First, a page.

I have dwelt at length on the nature of this partnership between people of means and people of ideas that gave us The Guardian because I believe that it is the sort of transformative synergy that we need to see more often especially in order to drive our quest for a better society. We need partnerships across the broad spectrum of civil society and the private sector. 
 
The Guardian harked back to the proud and illustrious tradition of the Nigerian press that practiced journalism with a social mission and a commitment to speaking truth to power. It played an important role in the struggles that birthed our democracy, suffering proscription and the firebombing of its business offices at Rutam House. Alex Ibru, himself, narrowly survived an assassination attempt in which he was severely injured. Years later, I confronted the horror of the attack on him myself, when as Attorney General in Lagos, it was my lot to prosecute his assailants. It was a reflection of the terrible costs that journalists bore as they continued to heroically ply their craft as an act of resistance against tyranny.  
 
For decades, the men and women that work at The Guardian have drawn inspiration from the immortal words of Uthman Dan Fodio on its masthead: “Conscience is an open wound. Only truth can heal it.” It is the role of journalists to tell the truth even when it is inconvenient. This mission has a special resonance in this day and age. 
 
Even as we strive to make governance more transparent and accountable in its workings, and to abandon the habits of secrecy and opacity that became deeply ingrained during the era of military rule, we have realized that abuse of state power is not the only threat to the liberal tradition. Right now, we also have to deal with issues such as the proliferation of fake news.
 
Almost daily, fake news or mischievously manipulated news is trafficked with the clear intent of warping the perception of reality and inducing conflict.
   
It is said that journalism is the first rough draft of history. It is true that reportage shapes the perception and understanding of events. It shapes memories and can influence behaviour for good or for ill. There are arguably no bigger influencers than those who report and interpret the world to us. This is considerable power and it comes with responsibility. 
 
About four decades ago, The Guardian set new standards that forever transformed the practice of journalism. Today a more complex media and information landscape require a corps of professionals to set new standards and raise the quality of the fare on offer.
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The pioneers of The Guardian understood that journalism operates in a social context and cannot be value-neutral.  This same cognitive commitment is incumbent upon all media practitioners today. We are at a time in our national odyssey in which retailers of discord and merchants of strife are working assiduously against our collective potential as a people. Creating commonality of purpose in ethnically and culturally diverse societies is challenging the world over. However, nation-building is not the sole preserve of politicians and governments; in fact, it is just as much a task for civil society of which the press is an important member.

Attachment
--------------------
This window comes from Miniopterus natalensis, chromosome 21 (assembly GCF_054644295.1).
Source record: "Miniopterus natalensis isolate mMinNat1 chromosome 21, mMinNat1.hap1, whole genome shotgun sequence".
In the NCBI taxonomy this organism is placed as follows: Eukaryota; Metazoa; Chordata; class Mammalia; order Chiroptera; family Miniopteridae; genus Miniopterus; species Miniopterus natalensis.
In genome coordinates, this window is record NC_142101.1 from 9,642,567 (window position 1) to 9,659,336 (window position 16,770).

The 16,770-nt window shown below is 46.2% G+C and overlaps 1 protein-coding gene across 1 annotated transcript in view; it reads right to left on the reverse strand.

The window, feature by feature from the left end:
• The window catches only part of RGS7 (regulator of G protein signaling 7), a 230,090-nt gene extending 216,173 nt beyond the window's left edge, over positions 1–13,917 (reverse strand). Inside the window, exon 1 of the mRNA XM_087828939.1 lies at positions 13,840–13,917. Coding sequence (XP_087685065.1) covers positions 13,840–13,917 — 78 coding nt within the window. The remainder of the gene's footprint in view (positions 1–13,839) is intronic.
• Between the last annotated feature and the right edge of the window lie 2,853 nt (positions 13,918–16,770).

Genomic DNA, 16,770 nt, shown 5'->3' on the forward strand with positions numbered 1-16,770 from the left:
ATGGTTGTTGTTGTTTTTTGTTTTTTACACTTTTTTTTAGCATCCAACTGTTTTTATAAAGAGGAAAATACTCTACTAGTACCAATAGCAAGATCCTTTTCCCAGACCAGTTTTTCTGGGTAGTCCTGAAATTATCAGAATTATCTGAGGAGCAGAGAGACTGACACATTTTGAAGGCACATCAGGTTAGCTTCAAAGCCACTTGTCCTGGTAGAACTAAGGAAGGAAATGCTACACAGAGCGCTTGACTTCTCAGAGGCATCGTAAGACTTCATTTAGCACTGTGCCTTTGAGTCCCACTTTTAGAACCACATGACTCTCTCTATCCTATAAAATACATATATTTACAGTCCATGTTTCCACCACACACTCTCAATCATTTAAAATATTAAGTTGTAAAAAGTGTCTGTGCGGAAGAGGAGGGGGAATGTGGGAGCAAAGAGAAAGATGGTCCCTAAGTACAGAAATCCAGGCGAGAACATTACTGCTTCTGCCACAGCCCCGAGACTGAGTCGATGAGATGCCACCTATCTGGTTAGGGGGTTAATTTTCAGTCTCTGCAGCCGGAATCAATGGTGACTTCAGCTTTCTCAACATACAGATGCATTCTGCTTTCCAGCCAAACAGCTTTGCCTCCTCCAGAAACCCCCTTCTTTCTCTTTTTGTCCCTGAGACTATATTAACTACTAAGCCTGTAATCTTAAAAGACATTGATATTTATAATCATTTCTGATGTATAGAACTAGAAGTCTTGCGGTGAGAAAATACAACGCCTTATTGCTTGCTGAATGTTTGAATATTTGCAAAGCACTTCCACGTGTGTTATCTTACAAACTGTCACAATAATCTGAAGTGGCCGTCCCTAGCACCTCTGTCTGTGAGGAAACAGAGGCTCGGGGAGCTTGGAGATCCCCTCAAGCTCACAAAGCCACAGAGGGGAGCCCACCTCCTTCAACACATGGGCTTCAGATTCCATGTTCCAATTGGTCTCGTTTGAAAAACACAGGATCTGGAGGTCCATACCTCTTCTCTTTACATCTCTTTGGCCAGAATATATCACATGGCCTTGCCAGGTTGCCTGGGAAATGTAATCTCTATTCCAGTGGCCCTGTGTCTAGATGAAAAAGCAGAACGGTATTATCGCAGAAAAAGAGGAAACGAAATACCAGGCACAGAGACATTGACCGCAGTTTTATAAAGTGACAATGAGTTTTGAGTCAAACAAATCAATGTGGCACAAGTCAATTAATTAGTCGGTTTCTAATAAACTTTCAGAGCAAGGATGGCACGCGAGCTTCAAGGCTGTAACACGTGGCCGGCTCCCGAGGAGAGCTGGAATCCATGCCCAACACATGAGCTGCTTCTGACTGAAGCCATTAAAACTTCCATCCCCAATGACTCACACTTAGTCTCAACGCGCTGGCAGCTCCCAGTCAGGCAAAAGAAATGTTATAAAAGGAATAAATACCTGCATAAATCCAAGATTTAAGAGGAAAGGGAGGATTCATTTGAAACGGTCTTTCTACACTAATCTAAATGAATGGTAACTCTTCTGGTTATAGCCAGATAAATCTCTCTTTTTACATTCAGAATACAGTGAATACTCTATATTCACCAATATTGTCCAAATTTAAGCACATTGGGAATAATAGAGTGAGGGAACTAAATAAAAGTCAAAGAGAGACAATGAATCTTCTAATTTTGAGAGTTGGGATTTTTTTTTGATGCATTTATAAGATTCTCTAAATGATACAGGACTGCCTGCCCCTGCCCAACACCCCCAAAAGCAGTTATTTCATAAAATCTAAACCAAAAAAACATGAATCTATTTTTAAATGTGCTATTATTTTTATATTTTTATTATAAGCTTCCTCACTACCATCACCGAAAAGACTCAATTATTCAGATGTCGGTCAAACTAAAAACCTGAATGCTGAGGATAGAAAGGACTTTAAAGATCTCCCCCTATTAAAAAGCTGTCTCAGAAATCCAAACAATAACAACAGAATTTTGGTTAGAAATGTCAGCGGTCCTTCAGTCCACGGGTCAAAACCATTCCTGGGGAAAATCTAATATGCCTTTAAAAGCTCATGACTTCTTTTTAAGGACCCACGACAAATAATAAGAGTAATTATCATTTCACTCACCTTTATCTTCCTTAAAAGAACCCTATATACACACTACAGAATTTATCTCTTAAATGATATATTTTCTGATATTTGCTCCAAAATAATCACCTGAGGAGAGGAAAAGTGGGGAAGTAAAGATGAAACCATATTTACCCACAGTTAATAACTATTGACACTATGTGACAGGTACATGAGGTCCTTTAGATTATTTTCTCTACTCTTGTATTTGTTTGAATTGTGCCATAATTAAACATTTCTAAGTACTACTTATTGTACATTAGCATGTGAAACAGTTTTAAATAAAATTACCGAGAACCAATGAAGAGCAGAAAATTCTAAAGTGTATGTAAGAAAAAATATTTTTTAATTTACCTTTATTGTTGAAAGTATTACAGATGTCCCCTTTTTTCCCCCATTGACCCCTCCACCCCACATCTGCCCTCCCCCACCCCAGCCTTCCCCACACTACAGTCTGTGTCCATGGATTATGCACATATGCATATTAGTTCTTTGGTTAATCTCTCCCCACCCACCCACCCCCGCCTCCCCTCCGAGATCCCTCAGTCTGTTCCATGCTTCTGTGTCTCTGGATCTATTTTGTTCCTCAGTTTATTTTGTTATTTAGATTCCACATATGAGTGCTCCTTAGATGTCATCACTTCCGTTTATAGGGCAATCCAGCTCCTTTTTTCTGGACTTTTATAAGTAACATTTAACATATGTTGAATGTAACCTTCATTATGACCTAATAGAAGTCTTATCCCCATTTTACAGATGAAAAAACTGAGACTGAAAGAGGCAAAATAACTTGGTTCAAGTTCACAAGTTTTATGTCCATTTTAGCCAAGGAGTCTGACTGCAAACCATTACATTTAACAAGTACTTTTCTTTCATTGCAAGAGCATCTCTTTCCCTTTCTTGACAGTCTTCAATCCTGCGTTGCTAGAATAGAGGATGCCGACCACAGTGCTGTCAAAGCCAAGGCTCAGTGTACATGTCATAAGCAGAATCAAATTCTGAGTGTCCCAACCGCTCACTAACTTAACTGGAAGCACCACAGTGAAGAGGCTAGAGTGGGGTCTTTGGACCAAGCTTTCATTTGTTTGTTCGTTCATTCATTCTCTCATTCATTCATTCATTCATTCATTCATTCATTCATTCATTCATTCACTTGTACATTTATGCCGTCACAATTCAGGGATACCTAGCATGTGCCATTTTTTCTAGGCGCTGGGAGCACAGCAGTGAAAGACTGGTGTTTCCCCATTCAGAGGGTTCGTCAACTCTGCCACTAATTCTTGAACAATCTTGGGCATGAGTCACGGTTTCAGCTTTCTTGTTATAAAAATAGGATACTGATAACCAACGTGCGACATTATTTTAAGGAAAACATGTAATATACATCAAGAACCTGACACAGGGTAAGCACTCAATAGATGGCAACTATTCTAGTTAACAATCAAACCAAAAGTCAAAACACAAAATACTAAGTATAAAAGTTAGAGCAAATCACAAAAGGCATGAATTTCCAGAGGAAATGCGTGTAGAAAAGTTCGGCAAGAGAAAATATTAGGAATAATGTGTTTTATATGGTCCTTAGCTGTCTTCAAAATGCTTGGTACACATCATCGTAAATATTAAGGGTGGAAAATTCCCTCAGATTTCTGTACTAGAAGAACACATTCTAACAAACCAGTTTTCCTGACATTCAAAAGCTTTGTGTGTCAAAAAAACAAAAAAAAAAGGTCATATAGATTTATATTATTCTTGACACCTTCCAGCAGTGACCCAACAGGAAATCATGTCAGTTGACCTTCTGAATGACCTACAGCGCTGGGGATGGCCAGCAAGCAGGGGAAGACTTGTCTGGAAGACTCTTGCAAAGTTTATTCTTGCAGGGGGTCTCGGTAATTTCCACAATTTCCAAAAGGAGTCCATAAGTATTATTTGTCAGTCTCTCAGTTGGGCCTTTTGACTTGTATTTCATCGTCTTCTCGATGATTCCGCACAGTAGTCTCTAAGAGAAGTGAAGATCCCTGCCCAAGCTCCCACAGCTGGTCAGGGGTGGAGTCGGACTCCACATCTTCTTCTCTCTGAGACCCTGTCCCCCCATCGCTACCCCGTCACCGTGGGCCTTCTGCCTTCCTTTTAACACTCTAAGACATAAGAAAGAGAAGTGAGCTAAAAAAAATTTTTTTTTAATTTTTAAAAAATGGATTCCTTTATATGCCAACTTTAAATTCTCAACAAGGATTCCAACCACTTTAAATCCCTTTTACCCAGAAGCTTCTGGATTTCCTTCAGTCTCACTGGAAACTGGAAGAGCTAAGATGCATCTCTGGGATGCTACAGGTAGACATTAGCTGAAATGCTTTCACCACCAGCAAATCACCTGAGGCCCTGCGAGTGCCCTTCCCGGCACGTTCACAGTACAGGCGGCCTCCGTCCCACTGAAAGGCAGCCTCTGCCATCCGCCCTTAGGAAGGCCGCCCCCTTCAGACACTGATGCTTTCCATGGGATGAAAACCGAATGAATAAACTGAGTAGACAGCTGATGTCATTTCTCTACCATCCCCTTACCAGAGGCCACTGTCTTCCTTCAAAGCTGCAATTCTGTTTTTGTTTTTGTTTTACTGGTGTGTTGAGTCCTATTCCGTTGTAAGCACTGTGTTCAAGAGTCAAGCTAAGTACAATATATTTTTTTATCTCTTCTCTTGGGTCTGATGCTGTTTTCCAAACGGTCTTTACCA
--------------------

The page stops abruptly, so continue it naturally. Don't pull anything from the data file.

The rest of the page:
It is true that freedom of expression is enshrined in our constitution, but we all agree that society, progress, and order depend upon the responsible exercise of freedom, otherwise the end result will be anarchy. As we struggle to build our nation with the bricks of mutuality, plurality and tolerance, I would suggest that those of us that stand as gatekeepers in the fourth estate must demonstrate a greater awareness of the sensibilities and sensitivities of our society.  
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I think in sum, what The Guardian has embodied in these past years is a fidelity to the principle of balance, objectivity and fair-hearing, not only as a corporate culture but also as a moral obligation to the larger society; that insistence by the gatekeeper that leads are well investigated and reports are well researched before the copy is passed for publication.  The restraint to leave out a claim when in doubt. 
 
In summary, it is what, in my humble view, prequalifies a newspaper to become a marketplace of ideas or what the great American playwright, Arthur Miller, had in mind when he said, “A good newspaper is a nation talking to itself”.  I think time and time again, The Guardian has shown that it is possible to be critical without being destructive, constructive and not be compromised. 
 
Perhaps what I like most about this book is that it is a mosaic of memories by different generations of The Guardian. It is also a reminder of just how many journalists passed through the paper during the course of their careers. 
 
The Guardian is no longer just a newspaper house, but a public institution – one that has served as an exemplar and a model for generations of media practitioners who replicate its ethos and standards in different ways. 
 
By documenting the rise of The Guardian, Aaron Ukodie and O’Seun Ogunseyitan have additionally reminded us particularly of how the present can be shaped by the past. But more importantly, how what has been done merely reveals what more can be done.

We all must commend the authors and The Guardian Newspapers and especially the chief custodian of the legacy, Lady Maiden Alex-Ibru for broadening our understanding of history for the appreciation of the present and inspiring the future. I wish you more success in the years ahead. It is now my very special privilege and honour to present “The Making of the Nigerian Flagship, the story of The Guardian.